Federal prosecutors said Tuesday that they will seek the death penalty against a Palmer man accused in the 2016 shooting deaths of two people in a Meadow Lakes home.
John Pearl Smith II, 32, is facing federal charges in the deaths of Crystal S. Denardi, 30, and Ben G. Gross, 43, both of Wasilla.
Tuesday's filing of notice of intent to seek the death penalty "follows the decision and directive by Attorney General Jeff Sessions," the U.S. Attorney's Office for the District of Alaska said in the statement.
In the filing, a June 13 letter from Sessions addressed to Alaska U.S. Attorney Bryan Schroder said "you are authorized and directed to seek the death penalty against John Pearl Smith II."
[Read Tuesday's filing: Notice of Intent to Seek a Sentence of Death]
In 2017, Smith was indicted on 17 charges, including using a firearm during a crime of violence resulting in murder, robbery and being a felon in possession of a firearm. In a series of armed robberies between September 2015 and June 5, 2016, Smith targeted people who he believed were involved in drug trafficking, prosecutors say.
Federal prosecutors say that if Smith is convicted, his use of a firearm "in furtherance of a crime of violence resulting in murder, and the use of a firearm in furtherance of a drug trafficking crime resulting in murder," justifies a death sentence, along with aggravating factors.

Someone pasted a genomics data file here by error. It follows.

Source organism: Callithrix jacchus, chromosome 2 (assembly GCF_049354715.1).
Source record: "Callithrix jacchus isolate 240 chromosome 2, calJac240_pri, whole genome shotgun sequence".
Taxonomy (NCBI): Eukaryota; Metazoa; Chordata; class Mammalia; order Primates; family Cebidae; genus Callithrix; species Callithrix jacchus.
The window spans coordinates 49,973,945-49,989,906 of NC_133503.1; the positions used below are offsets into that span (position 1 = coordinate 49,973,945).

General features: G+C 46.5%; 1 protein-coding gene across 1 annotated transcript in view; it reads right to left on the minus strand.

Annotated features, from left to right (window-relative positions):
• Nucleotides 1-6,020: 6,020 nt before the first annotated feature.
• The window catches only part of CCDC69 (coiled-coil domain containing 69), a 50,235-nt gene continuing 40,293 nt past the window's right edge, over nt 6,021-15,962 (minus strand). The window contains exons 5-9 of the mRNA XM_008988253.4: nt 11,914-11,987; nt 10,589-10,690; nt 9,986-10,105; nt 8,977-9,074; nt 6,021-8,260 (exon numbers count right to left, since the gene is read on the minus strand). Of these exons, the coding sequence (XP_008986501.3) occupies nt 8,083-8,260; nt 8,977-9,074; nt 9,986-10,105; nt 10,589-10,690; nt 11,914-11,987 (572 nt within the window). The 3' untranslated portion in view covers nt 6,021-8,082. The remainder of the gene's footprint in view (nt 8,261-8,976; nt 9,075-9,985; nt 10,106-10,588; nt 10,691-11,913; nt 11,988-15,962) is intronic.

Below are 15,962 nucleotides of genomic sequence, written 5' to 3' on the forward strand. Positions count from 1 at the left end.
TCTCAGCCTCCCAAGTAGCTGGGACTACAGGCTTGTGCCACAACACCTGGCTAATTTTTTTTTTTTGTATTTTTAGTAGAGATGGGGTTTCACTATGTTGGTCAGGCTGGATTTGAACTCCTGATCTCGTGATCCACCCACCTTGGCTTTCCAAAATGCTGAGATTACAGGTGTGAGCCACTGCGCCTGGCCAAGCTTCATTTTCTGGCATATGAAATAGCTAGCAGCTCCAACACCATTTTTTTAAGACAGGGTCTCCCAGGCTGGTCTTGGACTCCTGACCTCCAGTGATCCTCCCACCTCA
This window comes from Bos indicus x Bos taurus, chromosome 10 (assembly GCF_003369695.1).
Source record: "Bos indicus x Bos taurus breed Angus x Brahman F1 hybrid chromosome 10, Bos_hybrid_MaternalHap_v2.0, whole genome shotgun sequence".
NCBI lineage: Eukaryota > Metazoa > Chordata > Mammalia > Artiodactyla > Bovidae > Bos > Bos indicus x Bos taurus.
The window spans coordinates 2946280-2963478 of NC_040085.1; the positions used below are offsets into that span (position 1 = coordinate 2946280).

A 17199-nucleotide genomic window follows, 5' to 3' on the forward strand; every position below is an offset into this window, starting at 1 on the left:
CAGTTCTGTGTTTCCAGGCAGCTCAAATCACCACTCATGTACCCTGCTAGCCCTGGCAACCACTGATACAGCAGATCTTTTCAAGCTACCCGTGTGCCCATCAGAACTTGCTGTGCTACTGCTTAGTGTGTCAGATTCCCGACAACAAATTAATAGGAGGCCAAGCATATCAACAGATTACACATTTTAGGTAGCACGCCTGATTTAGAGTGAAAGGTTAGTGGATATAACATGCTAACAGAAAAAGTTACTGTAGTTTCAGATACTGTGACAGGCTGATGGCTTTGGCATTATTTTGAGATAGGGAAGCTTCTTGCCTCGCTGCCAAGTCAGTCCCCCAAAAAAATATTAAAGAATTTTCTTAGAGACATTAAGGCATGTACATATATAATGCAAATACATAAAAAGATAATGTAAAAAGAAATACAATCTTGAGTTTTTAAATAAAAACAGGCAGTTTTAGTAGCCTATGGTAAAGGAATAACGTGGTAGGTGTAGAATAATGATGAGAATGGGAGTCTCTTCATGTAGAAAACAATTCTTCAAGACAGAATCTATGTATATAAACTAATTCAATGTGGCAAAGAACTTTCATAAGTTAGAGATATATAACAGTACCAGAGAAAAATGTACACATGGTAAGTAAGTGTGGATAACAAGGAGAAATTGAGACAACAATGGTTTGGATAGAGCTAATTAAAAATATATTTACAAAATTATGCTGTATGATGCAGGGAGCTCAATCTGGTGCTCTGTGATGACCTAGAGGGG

Prosecutors said in Tuesday's filing that Smith's aggravating factors include prior violent felony convictions involving a firearm, and that he undertook "substantial planning and premeditation" before allegedly killing two people, and that he planned to murder at least one witness to the crime.
Alaska law does not allow for the death penalty in state cases. The federal death penalty was reinstated in 1988.
The last time federal prosecutors filed a notice of intent to seek the death penalty was in 2009 against Joshua Allen Wade, but it was later withdrawn, said Chloe Martin, spokeswoman for the U.S. Attorney's Office for the District of Alaska. Wade murdered two women in random acts of violence.
Before that, the last time prosecutors sought the death penalty in an Alaska case was in 1997, in a case against Abram Walter, who was accused of slaying a Ruby postmaster.
Neither Wade nor Walter were sentenced to death.
It is "very rare" for federal prosecutors to seek the death penalty, said Rich Curtner, the federal public defender for Alaska.
"I have handled every potential death penalty case since statehood," said Curtner. "There has only been a handful."
Nobody has been sentenced to death in an Alaska federal case since statehood, Martin said.
ADN reporter Michelle Theriault Boots contributed to this report.